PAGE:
It has scared me for years. The thought of stumbling around a corner on a trail and seeing a 600-pound grizzly bear. Drooling at the sight, gazing intently, then thrusting at me, fly rod in hand. Killing me. Leaving nothing to show other than the cork of the rod, freshly gouged by claws of a beast, and a blood trail into the woods.
As I have worked in Yellowstone over the years and have researched bear activity all over North America, circumstances like that simply don’t exist. News sources portray that though like it’s a normal occurrence, but bears aren’t out to get us. However, you can be in the wrong place at the wrong time. And that is usually how attacks happen.
The general rule of thumb for hiking in grizzly country is to hike in groups of three or more. Always carry bear spray, and never run. The reason for not running is because a bear can run up to 40 mph. Translation: Usain Bolt can’t outrun a bear.
Carrying bear spray is your best chance at surviving an attack. Bear spray is essentially pepper spray on steroids and the bear must run through the deployed spray in order to get to you. Ask any hunter, most carry bear spray despite shouldering a high caliber rifle or even a heavily weighted bow. The reason being, should you kill a grizzly in self-defense, you might go to jail as they’re federally protected.
Lastly, hiking in groups of three or more allows and encourages conversation and noise. Startling the bear is the most common way of attacks, and should you hike with friends or family, talking should eliminate the element of surprise. With big groups, if a grizzly presents itself, you can look bigger, enticing the bear to go elsewhere with its attention.
So enter me: A Yellowstone tour guide, an avid trail runner, fly fisherman, and has seen hundreds of the native 800 grizzly bears that call the greater Yellowstone ecosystem home. Has no friends, family is either not in shape or interested, but still wants to trail run in the depths of grizzly country. Doing so alone because no one wants to go, all to access some of the prettiest and most remote bodies of trout water in the continental U.S. But ultimately, has an intimate fear of bears.
At a young age I learned that just because no one wants to go with you, never meant you shouldn’t go. So through all the solo endeavors I ventured out on, I also learned that if you don’t take steps towards fear, you’ll always turn around and run away afraid. And with years of driving past trailheads in and around Yellowstone, grinding my teeth at the frustration of my fear of bears, my step eventually came.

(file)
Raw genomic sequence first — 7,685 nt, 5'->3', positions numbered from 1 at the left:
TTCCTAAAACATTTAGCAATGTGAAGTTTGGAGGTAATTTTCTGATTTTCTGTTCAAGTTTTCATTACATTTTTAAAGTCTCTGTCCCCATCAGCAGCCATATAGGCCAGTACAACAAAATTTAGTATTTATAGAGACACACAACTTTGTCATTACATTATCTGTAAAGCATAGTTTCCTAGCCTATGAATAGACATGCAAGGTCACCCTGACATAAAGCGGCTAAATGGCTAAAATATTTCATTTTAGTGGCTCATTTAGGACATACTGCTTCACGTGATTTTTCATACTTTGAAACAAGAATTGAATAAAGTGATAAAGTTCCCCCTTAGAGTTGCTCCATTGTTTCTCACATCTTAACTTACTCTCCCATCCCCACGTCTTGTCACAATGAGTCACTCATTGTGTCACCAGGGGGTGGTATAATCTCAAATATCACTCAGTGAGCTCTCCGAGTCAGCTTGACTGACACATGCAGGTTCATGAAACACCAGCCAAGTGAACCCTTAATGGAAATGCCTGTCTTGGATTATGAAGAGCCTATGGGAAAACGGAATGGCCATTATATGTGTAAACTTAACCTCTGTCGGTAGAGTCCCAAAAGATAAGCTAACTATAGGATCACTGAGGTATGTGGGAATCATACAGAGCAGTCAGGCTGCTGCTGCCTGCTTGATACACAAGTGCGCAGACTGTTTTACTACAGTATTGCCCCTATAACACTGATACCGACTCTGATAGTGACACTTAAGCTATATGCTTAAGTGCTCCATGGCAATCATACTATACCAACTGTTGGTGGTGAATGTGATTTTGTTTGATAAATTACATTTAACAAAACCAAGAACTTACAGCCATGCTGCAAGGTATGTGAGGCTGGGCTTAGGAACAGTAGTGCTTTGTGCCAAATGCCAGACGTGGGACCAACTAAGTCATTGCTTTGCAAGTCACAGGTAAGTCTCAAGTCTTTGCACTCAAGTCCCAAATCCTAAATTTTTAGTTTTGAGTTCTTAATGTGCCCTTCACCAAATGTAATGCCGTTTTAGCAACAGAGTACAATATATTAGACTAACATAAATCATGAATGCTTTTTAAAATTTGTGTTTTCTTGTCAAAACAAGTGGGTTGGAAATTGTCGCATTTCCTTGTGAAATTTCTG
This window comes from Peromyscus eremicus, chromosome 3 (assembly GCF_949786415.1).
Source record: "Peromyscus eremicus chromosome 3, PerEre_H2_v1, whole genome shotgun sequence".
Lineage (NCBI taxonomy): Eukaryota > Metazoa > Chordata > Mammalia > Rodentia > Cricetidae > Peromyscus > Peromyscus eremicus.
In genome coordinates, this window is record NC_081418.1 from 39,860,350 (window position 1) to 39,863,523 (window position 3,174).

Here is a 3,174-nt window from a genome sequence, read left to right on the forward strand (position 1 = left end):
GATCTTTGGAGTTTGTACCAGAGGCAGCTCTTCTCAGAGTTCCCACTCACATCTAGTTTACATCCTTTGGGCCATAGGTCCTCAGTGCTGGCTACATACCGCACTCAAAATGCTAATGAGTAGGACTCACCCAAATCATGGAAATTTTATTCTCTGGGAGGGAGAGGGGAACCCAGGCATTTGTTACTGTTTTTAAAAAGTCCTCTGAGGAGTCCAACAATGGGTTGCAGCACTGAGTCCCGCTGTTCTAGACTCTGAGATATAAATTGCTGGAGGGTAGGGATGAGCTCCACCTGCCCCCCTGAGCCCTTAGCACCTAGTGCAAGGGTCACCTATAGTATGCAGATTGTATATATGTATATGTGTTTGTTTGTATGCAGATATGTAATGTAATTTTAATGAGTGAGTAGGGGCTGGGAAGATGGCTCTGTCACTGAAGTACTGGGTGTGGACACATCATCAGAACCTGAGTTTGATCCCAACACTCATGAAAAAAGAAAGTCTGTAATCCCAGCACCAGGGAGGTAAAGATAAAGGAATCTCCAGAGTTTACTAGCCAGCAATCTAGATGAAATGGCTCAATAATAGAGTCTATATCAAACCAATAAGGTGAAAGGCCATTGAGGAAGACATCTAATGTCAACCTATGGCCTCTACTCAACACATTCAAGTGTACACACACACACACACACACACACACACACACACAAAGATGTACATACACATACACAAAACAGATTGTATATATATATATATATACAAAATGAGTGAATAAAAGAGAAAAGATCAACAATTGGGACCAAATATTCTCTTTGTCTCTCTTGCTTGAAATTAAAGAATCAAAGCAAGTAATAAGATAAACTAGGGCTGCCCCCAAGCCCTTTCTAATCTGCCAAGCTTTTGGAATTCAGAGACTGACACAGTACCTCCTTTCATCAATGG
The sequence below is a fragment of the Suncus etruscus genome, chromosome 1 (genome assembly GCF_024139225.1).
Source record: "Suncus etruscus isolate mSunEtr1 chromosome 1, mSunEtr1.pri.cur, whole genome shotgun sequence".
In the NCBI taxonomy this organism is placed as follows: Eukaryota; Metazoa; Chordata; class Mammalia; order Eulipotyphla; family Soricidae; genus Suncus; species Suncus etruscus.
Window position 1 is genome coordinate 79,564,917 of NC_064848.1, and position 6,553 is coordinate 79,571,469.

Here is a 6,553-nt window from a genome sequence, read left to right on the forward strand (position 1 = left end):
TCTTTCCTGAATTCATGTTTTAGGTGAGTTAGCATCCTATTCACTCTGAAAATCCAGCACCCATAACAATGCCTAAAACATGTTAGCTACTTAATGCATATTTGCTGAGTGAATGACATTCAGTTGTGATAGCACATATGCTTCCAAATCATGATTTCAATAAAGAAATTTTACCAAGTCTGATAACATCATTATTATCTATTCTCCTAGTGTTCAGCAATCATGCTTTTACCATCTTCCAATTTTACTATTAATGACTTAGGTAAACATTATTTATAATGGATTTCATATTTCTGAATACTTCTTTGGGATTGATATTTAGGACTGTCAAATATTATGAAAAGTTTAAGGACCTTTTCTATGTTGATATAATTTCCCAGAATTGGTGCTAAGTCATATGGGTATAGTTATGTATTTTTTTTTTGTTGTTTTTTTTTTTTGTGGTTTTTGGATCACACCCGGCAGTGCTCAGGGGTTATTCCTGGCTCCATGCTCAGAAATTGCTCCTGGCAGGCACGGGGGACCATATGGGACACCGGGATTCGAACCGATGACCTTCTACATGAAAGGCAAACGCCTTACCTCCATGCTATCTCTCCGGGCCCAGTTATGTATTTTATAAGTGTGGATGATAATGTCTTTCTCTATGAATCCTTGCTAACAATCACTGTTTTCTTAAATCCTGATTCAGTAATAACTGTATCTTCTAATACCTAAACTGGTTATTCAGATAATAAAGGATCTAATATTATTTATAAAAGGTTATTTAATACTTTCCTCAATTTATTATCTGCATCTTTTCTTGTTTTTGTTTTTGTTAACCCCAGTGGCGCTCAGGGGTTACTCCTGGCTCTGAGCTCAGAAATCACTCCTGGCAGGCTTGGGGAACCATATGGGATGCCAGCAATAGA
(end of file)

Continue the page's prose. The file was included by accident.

For the past year, I have researched high and low for a trail running pack that can carry fly gear comfortably without compromising comfort or the necessity of all the long distance running needs. I noticed that Simms was creating a flyweight collection, and a running pack was added to the kit.
Immediately after opening the box and ripping apart the plastic, I was frustrated. I opened the pack looking for them, scratched my head wondering if I purchased the wrong one, and even looked on their website and watched their commercial on YouTube. The straps for the rod carrier were missing. I thought they might have forgotten to load them into the package until I scrolled into the fine print on their website and noticed that they aren’t included into the purchase of the pack. What bullshit!
The sole purpose of me purchasing the pack was literally for the carrying system of the rod. And here I am at a trailhead, with a small creek slithering its way adjacent to the trail, and I can’t even try out the pack because Simms was too cheap to include the straps.
I did however muster the strength to shoulder my original running pack, leave my rod in the car, and just hit the trail for a couple miles. My first solo run in literal Yellowstone and instantaneously, evidence of bear was everywhere. Scat lay across the trail, huckleberry bushes were stripped clean, downed logs had been ripped open, and even a paw print. But my inner monologue was still tossing the coin about continuing on or turning around, and at that point, the phone got pulled out and music began blaring.
Playing music in bear country is a surreal experience. It’s as if it creates an imaginary shield while I run. My stress released and my focus went back to the beauty of the area; the creek teeming with insect and trout life, and the concentration of the breath. I run without music almost daily. I love the quiet sounds of nature and the deep meditative thoughts that come up while exercising. But in grizzly country, there is no hesitation. The more obnoxious the music the better. And with my sense of stress slowly winding down and my turn around spot ahead, a large brown object slowly moved through the forest in front of me.